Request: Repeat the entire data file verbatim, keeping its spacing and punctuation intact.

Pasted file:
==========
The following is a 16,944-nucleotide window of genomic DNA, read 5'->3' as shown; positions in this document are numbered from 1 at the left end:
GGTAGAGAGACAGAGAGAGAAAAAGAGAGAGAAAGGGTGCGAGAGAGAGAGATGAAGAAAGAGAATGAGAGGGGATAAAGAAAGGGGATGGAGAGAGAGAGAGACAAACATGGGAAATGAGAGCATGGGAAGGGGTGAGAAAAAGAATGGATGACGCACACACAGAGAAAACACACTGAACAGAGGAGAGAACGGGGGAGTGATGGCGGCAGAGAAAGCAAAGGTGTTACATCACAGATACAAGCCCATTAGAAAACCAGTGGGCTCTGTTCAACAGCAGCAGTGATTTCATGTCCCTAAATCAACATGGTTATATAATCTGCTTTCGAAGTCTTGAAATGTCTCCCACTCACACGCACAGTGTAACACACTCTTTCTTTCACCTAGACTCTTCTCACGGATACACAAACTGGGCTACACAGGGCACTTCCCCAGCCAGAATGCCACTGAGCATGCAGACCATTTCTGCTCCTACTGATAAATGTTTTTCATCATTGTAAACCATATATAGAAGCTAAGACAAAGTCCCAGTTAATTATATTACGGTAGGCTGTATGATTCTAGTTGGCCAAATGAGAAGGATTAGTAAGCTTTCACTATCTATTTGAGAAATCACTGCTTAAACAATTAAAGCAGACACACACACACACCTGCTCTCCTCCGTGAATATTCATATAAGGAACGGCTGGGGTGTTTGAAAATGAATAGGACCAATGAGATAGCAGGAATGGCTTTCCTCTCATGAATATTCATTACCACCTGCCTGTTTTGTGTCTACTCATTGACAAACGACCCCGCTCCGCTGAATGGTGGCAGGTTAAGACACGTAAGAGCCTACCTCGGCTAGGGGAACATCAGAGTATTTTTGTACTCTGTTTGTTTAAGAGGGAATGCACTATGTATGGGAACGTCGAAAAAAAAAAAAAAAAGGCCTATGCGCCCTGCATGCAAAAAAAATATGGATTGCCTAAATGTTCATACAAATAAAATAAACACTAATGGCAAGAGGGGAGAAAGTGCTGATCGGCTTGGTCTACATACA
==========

The following is a 16,944-nucleotide window of genomic DNA, read 5'->3' as shown; positions in this document are numbered from 1 at the left end:
GGTAGAGAGACAGAGAGAGAAAAAGAGAGAGAAAGGGTGCGAGAGAGAGAGATGAAGAAAGAGAATGAGAGGGGATAAAGAAAGGGGATGGAGAGAGAGAGAGACAAACATGGGAAATGAGAGCATGGGAAGGGGTGAGAAAAAGAATGGATGACGCACACACAGAGAAAACACACTGAACAGAGGAGAGAACGGGGGAGTGATGGCGGCAGAGAAAGCAAAGGTGTTACATCACAGATACAAGCCCATTAGAAAACCAGTGGGCTCTGTTCAACAGCAGCAGTGATTTCATGTCCCTAAATCAACATGGTTATATAATCTGCTTTCGAAGTCTTGAAATGTCTCCCACTCACACGCACAGTGTAACACACTCTTTCTTTCACCTAGACTCTTCTCACGGATACACAAACTGGGCTACACAGGGCACTTCCCCAGCCAGAATGCCACTGAGCATGCAGACCATTTCTGCTCCTACTGATAAATGTTTTTCATCATTGTAAACCATATATAGAAGCTAAGACAAAGTCCCAGTTAATTATATTACGGTAGGCTGTATGATTCTAGTTGGCCAAATGAGAAGGATTAGTAAGCTTTCACTATCTATTTGAGAAATCACTGCTTAAACAATTAAAGCAGACACACACACACACCTGCTCTCCTCCGTGAATATTCATATAAGGAACGGCTGGGGTGTTTGAAAATGAATAGGACCAATGAGATAGCAGGAATGGCTTTCCTCTCATGAATATTCATTACCACCTGCCTGTTTTGTGTCTACTCATTGACAAACGACCCCGCTCCGCTGAATGGTGGCAGGTTAAGACACGTAAGAGCCTACCTCGGCTAGGGGAACATCAGAGTATTTTTGTACTCTGTTTGTTTAAGAGGGAATGCACTATGTATGGGAACGTCGAAAAAAAAAAAAAAAAGGCCTATGCGCCCTGCATGCAAAAAAAATATGGATTGCCTAAATGTTCATACAAATAAAATAAACACTAATGGCAAGAGGGGAGAAAGTGCTGATCGGCTTGGTCTACATACA